Market Commentary – Q2 Review 2016
The second quarter of 2016 was dominated in the media by the news out of the United Kingdom, as the referendum results came pouring in after the May vote. Meanwhile, the US economy quietly made gains amidst the chaos of their ongoing political campaigns.
In our own back yard, the Canadian Dollar plateaued in relation to our neighbours to the south after two previous quarters that saw a huge decline in our currency, followed by an equal and then greater rise. Overall, the Canadian dollar has strengthened 6.6% against the US dollar so far this year.
With so many big political news stories leading the headlines, the economy flew slightly under the radar. Here we have provided a summary of some key updates for the last quarter from around the world.
- News on the Fort Mac wildfires was seen throughout May, and much was discussed about the economic implications of this tragedy. Looking back at the situation now, the results have seen a cut of roughly 1.25 percentage points off of real GDP growth in Q2. Although this is troubling for the Canadian economy, in the end there should be a bounce back in Q3 in relation to the scheduled clean-up efforts that is expected to bring the total decrease in the Canadian GDP growth rate to only 0.1%.
- In the Canadian market, the TSX recorded its second straight positive quarter in 2016 with both materials and energy sectors leading the economy.
- The S&P 500 rose 2.5% during Q2 with energy, healthcare, industrial, telecom, and utilities as the top performing sectors during this period. During this same time, information technology and consumer sectors were amongst the weaker players. This growth broke the trend of an 8% decrease from March 2015 to March 2016, which could be attributed to oil prices rebounding and the strength of the US Dollar relative to its counterparts.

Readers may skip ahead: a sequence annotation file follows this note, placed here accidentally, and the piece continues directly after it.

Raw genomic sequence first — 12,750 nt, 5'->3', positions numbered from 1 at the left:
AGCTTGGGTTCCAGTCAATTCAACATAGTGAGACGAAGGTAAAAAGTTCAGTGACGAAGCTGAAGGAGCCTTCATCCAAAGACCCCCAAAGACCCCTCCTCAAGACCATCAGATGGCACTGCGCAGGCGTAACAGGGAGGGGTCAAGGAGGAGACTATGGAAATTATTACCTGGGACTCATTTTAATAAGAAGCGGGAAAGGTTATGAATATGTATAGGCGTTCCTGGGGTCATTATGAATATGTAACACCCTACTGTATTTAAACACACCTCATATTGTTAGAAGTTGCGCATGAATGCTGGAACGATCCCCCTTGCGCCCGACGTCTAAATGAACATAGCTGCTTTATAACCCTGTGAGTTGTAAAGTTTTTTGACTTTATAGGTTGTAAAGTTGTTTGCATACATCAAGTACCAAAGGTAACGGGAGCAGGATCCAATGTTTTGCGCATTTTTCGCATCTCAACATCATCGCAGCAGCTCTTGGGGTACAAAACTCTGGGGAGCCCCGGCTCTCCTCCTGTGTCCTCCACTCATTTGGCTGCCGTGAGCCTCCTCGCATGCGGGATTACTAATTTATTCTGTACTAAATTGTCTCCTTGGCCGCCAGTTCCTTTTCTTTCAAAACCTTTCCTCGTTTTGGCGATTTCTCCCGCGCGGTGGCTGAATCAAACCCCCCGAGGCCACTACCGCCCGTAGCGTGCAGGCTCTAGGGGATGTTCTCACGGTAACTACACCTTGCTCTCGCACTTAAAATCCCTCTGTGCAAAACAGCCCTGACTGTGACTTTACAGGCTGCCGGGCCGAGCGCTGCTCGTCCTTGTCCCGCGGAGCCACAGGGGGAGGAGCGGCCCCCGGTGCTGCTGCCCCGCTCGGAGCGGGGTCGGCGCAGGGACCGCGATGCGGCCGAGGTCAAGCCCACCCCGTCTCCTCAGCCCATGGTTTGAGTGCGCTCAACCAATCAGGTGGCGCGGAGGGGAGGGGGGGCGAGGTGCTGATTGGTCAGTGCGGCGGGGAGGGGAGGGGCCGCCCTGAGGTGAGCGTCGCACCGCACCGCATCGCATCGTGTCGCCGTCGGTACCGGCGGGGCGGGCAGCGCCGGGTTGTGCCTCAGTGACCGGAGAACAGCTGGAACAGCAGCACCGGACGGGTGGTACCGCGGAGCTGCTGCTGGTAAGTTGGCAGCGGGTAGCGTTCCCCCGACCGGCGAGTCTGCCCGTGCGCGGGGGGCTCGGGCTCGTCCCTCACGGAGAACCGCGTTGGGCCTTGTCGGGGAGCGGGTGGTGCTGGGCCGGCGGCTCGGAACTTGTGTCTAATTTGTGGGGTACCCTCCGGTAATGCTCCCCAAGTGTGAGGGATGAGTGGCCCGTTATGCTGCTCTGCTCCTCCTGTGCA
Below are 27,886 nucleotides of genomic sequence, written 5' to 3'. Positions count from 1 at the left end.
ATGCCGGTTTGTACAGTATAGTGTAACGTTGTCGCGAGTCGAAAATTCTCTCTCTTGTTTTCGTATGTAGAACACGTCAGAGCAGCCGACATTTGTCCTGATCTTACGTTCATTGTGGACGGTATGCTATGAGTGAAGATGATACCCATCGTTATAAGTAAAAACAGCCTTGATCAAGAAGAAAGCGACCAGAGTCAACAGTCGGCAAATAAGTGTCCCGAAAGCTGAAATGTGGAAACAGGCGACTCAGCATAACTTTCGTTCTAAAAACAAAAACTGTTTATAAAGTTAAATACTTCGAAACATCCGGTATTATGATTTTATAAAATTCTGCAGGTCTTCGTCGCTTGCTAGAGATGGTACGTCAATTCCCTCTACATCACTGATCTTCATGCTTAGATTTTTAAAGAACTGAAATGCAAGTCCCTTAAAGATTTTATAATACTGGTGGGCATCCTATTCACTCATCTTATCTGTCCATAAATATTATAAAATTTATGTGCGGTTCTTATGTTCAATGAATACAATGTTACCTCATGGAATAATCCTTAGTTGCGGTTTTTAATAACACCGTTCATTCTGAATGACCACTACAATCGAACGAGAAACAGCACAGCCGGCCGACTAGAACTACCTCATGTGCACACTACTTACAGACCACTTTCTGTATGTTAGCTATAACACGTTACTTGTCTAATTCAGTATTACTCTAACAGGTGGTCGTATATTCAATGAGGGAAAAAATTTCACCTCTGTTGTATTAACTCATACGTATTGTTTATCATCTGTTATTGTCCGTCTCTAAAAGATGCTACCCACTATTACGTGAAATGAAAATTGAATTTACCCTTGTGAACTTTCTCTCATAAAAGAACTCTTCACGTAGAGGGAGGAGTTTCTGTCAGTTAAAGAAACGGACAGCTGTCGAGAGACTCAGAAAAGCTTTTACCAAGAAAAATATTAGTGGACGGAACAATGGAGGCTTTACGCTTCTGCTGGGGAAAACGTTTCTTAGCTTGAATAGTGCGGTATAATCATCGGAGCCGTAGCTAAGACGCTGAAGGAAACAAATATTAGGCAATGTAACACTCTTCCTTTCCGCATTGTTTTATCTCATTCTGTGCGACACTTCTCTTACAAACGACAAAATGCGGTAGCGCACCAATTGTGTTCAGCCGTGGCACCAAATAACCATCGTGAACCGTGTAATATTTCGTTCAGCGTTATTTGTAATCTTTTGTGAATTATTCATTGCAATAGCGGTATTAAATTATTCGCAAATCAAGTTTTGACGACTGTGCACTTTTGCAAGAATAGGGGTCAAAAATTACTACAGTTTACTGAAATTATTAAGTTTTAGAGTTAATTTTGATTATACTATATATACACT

- The US dollar was expected to rise with the Fed looking to raise interest rates, however, due to slower economic growth in the US, interest rates remained unchanged, and the dollar remained stable for the first time in many quarters.
- High volatility in the European economy ran parallel to the concerns regarding the recent Brexit referendum in the UK. As expected, there was a reaction in the marketplace following the unexpected decision for Britain to leave the European Union. However, many experts are concluding that although the effects from this referendum will be seen in the short-term, Britain’s long-term economy will be undisturbed. One major consequence that was witnessed amidst the whirlwind that followed the vote was the decline in the British Pound.
- Investors hate uncertainty, and after the referendum that is what we are left with for the short term. Over the long term, some say this may be the start of de-globalization and generational conflict, with voters around the world voicing their concerns with the status quo. Either way, it may be a good time for foreign investors to enter the market.
All the best,
Sabrina Beaudoin, BSc, CFP
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